This can be harder in person, and is a skill that takes time, but is well worth developing. Typically when we react to a person or situation it is based off emotion, without thought or filter, and has a tendency to be irrational. Responding is a thoughtful and considered reply, with the purpose of resolve or positive outcome. If you receive an argumentative message, allow yourself 24 hours for your emotions to settle before you reply. If you feel yourself loosing your temper during a phone call or face to face conversation, verbalise that you don’t feel as though you are going to be able to communicate effectively, and that you wish to address the conversation again, after some thought, in a few days time.
5 Be mindful of other peoples feelings
Often when battling our own difficult thoughts and feelings, it becomes so consuming that we end up with very little regard for how others may feel. If you are involved in a feud or disagreement, the other party will also be navigating the discomfort that comes with that. Bear in mind that they have lived a completely different life to you, including their own childhood trauma, insecurities and mental health issues that contribute to them having the perspective that they do. It can be helpful to gain some sensitivity and understanding of why a person is the way they are, even if you don’t agree with them.
6 Know when to mind your own business!
You may have opinions on how your partner raises their children, or the relationship they have with their children’s mum, but it’s not always your place to express that, or expect them to do things the way you would do them. Patience will also play a big part here! It can be a good idea to establish boundaries that you and your partner feel comfortable with surrounding the level of input you have in certain situations. It is also good practice to ask whether your partner would actually like your advice, before delivering any unsolicited opinions!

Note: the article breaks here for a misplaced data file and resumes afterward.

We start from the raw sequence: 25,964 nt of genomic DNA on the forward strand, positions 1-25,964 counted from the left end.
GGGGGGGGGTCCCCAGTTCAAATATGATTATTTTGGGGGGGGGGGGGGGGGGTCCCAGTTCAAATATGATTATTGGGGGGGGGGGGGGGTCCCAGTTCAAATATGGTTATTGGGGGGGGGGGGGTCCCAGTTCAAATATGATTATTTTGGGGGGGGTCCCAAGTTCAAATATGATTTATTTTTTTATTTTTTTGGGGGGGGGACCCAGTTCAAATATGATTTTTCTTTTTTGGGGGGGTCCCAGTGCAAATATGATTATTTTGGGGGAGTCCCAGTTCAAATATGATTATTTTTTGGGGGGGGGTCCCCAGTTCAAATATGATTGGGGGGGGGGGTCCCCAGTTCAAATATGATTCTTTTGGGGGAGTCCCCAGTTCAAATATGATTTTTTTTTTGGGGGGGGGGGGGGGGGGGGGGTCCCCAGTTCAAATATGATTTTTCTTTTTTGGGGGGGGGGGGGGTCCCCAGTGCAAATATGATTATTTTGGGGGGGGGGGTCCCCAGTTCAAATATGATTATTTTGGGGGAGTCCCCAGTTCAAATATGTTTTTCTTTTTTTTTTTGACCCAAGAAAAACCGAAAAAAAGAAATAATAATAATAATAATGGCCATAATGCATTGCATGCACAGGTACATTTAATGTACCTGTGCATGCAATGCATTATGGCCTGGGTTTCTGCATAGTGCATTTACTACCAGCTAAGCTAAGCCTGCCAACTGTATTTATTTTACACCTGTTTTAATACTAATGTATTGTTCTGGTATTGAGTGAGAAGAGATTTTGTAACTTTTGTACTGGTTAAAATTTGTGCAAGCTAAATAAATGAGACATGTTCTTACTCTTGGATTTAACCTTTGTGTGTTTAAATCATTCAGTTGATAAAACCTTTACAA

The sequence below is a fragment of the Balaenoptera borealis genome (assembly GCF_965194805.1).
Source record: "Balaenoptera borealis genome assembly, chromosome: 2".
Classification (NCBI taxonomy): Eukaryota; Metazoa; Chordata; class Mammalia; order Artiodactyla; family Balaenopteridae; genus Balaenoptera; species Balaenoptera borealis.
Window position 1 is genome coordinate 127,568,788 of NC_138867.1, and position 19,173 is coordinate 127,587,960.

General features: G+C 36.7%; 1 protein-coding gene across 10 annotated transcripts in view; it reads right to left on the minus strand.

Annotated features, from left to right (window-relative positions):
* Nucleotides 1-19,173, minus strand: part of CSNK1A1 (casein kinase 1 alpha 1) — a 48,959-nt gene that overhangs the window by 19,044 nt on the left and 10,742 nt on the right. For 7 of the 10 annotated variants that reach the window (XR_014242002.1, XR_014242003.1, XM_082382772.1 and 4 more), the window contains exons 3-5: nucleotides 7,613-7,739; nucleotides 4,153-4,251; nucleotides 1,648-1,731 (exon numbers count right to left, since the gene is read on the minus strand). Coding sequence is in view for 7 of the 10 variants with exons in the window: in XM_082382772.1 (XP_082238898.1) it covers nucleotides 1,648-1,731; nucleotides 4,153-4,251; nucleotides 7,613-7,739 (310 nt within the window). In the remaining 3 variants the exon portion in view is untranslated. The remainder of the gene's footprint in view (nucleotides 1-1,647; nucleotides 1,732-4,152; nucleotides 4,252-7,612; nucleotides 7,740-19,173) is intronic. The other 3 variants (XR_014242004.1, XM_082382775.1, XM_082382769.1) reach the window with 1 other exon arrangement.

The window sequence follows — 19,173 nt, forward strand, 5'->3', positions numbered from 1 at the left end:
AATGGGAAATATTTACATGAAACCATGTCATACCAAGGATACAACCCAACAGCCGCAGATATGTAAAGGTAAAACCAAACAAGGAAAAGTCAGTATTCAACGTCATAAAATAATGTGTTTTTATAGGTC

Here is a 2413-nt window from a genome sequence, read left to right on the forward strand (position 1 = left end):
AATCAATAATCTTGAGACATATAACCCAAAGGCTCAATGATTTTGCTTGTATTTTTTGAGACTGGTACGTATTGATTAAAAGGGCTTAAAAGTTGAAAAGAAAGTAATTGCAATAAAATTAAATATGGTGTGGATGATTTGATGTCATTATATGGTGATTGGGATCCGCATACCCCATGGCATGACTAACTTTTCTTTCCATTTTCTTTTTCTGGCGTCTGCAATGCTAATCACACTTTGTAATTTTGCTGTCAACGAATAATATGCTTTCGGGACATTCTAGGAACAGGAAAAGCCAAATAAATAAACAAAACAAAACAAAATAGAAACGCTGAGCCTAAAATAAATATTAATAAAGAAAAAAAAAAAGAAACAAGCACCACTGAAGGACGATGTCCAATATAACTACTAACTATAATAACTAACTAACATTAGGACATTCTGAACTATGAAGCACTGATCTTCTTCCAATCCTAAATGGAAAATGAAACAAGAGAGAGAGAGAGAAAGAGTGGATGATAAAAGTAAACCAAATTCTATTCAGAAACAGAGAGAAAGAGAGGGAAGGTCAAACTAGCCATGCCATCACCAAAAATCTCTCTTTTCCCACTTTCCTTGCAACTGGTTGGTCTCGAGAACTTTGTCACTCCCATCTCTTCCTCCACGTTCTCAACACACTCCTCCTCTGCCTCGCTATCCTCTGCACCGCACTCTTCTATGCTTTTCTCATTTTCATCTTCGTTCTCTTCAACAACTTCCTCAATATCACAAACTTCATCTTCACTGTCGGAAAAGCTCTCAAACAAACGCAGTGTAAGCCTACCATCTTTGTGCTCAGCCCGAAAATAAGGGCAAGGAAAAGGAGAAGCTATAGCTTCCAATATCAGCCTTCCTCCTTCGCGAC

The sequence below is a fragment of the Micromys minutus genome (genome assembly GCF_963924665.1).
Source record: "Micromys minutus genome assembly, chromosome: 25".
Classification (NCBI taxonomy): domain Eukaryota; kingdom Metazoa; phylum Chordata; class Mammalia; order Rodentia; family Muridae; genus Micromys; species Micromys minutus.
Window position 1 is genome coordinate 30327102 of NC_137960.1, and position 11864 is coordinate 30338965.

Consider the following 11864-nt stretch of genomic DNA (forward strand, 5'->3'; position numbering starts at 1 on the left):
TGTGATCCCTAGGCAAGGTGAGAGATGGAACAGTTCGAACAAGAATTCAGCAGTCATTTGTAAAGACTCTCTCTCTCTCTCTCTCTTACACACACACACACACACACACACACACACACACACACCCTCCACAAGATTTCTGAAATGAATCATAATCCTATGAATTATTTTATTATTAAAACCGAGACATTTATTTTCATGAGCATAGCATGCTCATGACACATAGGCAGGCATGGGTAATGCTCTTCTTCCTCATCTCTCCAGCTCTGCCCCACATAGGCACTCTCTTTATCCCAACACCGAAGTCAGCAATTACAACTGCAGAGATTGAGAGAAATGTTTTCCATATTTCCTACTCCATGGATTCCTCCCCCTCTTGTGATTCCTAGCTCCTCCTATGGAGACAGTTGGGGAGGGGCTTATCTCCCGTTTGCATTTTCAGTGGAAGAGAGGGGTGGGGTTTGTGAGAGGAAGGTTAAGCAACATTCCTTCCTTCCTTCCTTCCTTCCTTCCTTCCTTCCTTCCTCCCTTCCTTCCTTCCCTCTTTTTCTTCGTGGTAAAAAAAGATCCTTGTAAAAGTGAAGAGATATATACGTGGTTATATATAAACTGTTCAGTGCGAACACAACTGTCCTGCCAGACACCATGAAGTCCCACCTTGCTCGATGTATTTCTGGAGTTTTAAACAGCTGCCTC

7 Support your partner
No doubt your partner will be feeling the strain and worry of difficult dynamics between the closest people in their life. Protection of your relationship is what is most important in this situation, and ideally facing your challenges as a united front. It should be you both vs the problem, not you vs each other. Be mindful of how your partner is feeling, and how you can minimise adding more stress to an already stressful situation.
8 Up your self-care
When our thoughts are predominantly on other people, it hugely impacts the focus we have on ourselves. This in itself can cause a whole variety of problems! Stress is draining, so it’s important you are recharging as much as you can. Whatever brings you joy, do more of it.
9 Don’t be selfish!
Whilst whatever you are feeling is always 100% valid, gentle reminder – it’s not always just about you and what you want!
10 Know when enough is enough
Unfortunately there isn’t always a clean cut resolve to every situation, and there will be some sacrifices you are just not willing to make. Your love and respect for yourself comes before all else, and if you feel as though you have acted fairly and appropriately, and are still being disregarded or disrespected, you may have to be prepared to think about calling time on your relationship.
If you are experiencing difficulties within your relationship, or would like help with anything discussed in this post, you can book you complimentary consultation here.